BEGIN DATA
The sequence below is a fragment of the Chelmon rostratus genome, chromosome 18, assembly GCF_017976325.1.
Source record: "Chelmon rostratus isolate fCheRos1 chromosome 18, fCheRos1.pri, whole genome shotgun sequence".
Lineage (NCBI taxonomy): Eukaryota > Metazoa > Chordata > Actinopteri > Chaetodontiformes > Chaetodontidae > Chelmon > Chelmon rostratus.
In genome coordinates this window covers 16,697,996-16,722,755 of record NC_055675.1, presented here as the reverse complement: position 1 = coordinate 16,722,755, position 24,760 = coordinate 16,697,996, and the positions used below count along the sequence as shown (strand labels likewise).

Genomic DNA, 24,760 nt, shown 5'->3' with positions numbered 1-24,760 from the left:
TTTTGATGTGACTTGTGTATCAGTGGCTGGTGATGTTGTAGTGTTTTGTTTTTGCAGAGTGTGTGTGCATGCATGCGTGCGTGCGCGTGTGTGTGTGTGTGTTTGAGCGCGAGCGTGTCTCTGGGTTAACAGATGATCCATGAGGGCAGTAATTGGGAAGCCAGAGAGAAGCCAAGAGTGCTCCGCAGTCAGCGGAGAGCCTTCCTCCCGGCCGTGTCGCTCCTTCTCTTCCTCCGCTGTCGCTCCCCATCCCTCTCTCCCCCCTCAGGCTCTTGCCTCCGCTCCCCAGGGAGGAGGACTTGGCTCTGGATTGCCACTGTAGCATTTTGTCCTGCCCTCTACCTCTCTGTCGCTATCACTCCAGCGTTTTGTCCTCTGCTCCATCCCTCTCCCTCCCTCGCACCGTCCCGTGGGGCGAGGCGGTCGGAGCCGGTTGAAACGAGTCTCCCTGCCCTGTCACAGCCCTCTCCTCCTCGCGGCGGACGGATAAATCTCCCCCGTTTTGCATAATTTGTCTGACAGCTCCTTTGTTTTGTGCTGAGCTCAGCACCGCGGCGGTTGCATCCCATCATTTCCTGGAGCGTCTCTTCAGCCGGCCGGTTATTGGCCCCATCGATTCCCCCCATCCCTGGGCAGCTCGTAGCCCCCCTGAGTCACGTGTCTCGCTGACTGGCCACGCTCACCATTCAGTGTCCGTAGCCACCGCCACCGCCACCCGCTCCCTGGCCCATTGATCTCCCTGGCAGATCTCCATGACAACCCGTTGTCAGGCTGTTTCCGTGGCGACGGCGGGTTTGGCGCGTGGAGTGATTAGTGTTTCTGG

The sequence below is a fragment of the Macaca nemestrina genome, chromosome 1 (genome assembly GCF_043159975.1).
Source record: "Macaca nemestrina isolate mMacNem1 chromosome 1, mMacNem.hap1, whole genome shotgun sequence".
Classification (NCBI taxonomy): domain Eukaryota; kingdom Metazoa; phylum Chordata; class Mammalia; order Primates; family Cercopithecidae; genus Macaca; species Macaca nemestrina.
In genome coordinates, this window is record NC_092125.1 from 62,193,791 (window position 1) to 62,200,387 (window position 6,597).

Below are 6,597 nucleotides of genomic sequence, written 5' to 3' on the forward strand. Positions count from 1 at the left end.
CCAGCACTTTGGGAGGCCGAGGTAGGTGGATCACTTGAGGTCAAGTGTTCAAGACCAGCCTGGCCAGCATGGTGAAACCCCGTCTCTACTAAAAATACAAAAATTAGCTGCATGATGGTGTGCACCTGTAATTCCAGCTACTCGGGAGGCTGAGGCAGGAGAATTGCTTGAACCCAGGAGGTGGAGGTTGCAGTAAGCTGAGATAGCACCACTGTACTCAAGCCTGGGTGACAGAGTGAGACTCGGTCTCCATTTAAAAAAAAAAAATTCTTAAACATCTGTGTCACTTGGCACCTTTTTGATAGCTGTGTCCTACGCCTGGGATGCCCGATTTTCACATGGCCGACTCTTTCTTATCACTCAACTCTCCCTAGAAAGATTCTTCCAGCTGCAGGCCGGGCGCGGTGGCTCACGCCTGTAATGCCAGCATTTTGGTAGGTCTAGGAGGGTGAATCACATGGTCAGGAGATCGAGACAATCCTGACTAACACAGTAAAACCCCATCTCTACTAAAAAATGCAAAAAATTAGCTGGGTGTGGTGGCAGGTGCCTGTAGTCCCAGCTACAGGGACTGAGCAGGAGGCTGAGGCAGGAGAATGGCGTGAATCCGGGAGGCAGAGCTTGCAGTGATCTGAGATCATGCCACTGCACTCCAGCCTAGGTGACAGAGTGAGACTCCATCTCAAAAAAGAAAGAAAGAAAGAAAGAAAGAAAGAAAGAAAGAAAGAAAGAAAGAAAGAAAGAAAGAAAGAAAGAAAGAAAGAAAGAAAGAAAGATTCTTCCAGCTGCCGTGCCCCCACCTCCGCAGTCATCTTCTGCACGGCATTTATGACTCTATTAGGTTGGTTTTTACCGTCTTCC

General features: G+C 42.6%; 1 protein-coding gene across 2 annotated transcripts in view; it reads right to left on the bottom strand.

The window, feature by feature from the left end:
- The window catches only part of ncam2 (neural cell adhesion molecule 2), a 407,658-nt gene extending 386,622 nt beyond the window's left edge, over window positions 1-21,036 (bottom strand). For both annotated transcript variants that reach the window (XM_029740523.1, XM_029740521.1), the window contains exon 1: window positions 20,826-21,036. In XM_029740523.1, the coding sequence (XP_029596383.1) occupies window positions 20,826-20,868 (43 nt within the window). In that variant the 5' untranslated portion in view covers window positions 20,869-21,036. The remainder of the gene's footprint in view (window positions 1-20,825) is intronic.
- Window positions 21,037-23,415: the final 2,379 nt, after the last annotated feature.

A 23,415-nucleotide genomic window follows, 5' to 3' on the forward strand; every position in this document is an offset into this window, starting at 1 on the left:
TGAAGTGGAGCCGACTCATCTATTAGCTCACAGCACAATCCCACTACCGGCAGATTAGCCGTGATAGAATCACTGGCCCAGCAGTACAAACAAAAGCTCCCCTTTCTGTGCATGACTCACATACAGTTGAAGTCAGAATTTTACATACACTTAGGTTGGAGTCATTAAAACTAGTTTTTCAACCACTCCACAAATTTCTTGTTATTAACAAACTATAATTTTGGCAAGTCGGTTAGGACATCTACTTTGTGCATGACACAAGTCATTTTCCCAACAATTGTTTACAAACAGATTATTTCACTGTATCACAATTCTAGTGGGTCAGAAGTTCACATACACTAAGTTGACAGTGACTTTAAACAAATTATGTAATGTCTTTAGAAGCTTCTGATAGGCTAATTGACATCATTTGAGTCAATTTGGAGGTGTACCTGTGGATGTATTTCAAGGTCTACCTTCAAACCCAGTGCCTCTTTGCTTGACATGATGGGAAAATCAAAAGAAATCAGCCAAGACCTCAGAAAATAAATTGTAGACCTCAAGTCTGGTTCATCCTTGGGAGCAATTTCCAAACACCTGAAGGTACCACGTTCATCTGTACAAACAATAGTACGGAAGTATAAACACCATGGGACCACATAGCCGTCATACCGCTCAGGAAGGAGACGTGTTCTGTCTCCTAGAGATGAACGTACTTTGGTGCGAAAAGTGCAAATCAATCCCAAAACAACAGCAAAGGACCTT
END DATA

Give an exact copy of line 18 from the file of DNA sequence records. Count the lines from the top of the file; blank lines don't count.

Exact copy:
TGAAGTGGAGCCGACTCATCTATTAGCTCACAGCACAATCCCACTACCGGCAGATTAGCCGTGATAGAATCACTGGCCCAGCAGTACAAACAAAAGCTCCCCTTTCTGTGCATGACTCACATACAGTTGAAGTCAGAATTTTACATACACTTAGGTTGGAGTCATTAAAACTAGTTTTTCAACCACTCCACAAATTTCTTGTTATTAACAAACTATAATTTTGGCAAGTCGGTTAGGACATCTACTTTGTGCATGACACAAGTCATTTTCCCAACAATTGTTTACAAACAGATTATTTCACTGTATCACAATTCTAGTGGGTCAGAAGTTCACATACACTAAGTTGACAGTGACTTTAAACAAATTATGTAATGTCTTTAGAAGCTTCTGATAGGCTAATTGACATCATTTGAGTCAATTTGGAGGTGTACCTGTGGATGTATTTCAAGGTCTACCTTCAAACCCAGTGCCTCTTTGCTTGACATGATGGGAAAATCAAAAGAAATCAGCCAAGACCTCAGAAAATAAATTGTAGACCTCAAGTCTGGTTCATCCTTGGGAGCAATTTCCAAACACCTGAAGGTACCACGTTCATCTGTACAAACAATAGTACGGAAGTATAAACACCATGGGACCACATAGCCGTCATACCGCTCAGGAAGGAGACGTGTTCTGTCTCCTAGAGATGAACGTACTTTGGTGCGAAAAGTGCAAATCAATCCCAAAACAACAGCAAAGGACCTT